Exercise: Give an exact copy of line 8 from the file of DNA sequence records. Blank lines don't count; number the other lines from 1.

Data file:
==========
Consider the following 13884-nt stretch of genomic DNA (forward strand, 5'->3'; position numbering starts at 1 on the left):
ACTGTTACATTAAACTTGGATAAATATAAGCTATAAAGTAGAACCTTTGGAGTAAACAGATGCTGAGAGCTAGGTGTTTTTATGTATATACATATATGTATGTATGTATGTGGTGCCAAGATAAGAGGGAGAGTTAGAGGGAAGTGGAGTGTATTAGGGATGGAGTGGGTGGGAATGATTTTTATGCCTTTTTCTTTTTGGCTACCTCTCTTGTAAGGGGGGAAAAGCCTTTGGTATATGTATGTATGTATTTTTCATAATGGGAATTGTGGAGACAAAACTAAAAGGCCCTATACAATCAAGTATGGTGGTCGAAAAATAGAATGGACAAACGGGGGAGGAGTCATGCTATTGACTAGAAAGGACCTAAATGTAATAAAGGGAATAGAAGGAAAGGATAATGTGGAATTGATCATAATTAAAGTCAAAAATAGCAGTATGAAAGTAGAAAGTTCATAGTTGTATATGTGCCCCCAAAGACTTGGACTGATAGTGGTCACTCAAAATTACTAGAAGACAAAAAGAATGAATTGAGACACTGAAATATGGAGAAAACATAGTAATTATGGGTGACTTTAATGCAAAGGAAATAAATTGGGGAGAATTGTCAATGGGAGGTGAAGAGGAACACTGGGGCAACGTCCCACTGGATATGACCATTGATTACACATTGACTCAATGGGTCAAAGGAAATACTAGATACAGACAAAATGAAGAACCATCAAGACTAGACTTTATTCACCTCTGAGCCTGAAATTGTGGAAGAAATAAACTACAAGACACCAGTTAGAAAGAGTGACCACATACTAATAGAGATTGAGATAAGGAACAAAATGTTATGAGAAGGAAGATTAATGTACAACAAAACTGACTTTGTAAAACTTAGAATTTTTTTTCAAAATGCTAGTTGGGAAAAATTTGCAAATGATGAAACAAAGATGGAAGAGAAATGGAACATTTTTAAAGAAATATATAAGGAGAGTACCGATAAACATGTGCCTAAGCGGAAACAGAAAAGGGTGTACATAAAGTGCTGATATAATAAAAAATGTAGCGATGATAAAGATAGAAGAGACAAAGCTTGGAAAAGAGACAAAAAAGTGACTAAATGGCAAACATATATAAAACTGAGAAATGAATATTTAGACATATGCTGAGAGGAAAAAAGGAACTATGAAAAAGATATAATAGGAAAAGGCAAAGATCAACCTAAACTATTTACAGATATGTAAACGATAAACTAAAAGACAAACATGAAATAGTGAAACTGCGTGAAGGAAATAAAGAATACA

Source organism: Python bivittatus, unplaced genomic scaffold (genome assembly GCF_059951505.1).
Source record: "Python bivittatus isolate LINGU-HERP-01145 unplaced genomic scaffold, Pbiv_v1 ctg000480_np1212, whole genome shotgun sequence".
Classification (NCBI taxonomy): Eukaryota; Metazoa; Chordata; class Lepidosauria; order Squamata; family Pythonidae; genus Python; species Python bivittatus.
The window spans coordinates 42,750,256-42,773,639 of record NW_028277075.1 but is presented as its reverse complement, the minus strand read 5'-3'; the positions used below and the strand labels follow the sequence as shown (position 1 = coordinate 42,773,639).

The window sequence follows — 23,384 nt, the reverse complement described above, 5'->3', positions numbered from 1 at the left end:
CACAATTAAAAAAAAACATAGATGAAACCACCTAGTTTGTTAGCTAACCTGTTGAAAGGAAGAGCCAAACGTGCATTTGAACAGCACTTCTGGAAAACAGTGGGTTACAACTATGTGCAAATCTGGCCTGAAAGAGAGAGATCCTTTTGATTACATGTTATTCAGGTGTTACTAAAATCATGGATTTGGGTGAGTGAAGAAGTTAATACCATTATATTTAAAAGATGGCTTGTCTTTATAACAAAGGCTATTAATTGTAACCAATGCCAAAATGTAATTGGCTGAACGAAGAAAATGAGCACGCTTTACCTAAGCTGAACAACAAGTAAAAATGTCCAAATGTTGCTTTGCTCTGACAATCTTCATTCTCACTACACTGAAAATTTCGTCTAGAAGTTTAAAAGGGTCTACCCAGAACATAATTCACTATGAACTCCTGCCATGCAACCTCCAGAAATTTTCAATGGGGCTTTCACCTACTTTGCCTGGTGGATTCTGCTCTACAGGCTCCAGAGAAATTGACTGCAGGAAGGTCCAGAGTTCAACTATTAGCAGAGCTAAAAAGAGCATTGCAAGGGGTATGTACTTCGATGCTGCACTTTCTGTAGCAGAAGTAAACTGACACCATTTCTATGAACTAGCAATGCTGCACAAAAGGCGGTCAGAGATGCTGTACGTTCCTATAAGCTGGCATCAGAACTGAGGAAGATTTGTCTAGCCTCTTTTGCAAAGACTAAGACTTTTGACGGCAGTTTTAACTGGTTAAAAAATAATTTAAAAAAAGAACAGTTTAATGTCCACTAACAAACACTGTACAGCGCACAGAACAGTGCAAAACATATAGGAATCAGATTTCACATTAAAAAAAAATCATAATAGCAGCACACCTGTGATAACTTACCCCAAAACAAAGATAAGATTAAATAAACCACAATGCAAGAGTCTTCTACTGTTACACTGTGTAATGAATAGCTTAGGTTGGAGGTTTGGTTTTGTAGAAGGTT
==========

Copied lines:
CACAATTAAAAAAAAACATAGATGAAACCACCTAGTTTGTTAGCTAACCTGTTGAAAGGAAGAGCCAAACGTGCATTTGAACAGCACTTCTGGAAAACAGTGGGTTACAACTATGTGCAAATCTGGCCTGAAAGAGAGAGATCCTTTTGATTACATGTTATTCAGGTGTTACTAAAATCATGGATTTGGGTGAGTGAAGAAGTTAATACCATTATATTTAAAAGATGGCTTGTCTTTATAACAAAGGCTATTAATTGTAACCAATGCCAAAATGTAATTGGCTGAACGAAGAAAATGAGCACGCTTTACCTAAGCTGAACAACAAGTAAAAATGTCCAAATGTTGCTTTGCTCTGACAATCTTCATTCTCACTACACTGAAAATTTCGTCTAGAAGTTTAAAAGGGTCTACCCAGAACATAATTCACTATGAACTCCTGCCATGCAACCTCCAGAAATTTTCAATGGGGCTTTCACCTACTTTGCCTGGTGGATTCTGCTCTACAGGCTCCAGAGAAATTGACTGCAGGAAGGTCCAGAGTTCAACTATTAGCAGAGCTAAAAAGAGCATTGCAAGGGGTATGTACTTCGATGCTGCACTTTCTGTAGCAGAAGTAAACTGACACCATTTCTATGAACTAGCAATGCTGCACAAAAGGCGGTCAGAGATGCTGTACGTTCCTATAAGCTGGCATCAGAACTGAGGAAGATTTGTCTAGCCTCTTTTGCAAAGACTAAGACTTTTGACGGCAGTTTTAACTGGTTAAAAAATAATTTAAAAAAAGAACAGTTTAATGTCCACTAACAAACACTGTACAGCGCACAGAACAGTGCAAAACATATAGGAATCAGATTTCACATTAAAAAAAAATCATAATAGCAGCACACCTGTGATAACTTACCCCAAAACAAAGATAAGATTAAATAAACCACAATGCAAGAGTCTTCTACTGTTACACTGTGTAATGAATAGCTTAGGTTGGAGGTTTGGTTTTGTAGAAGGTT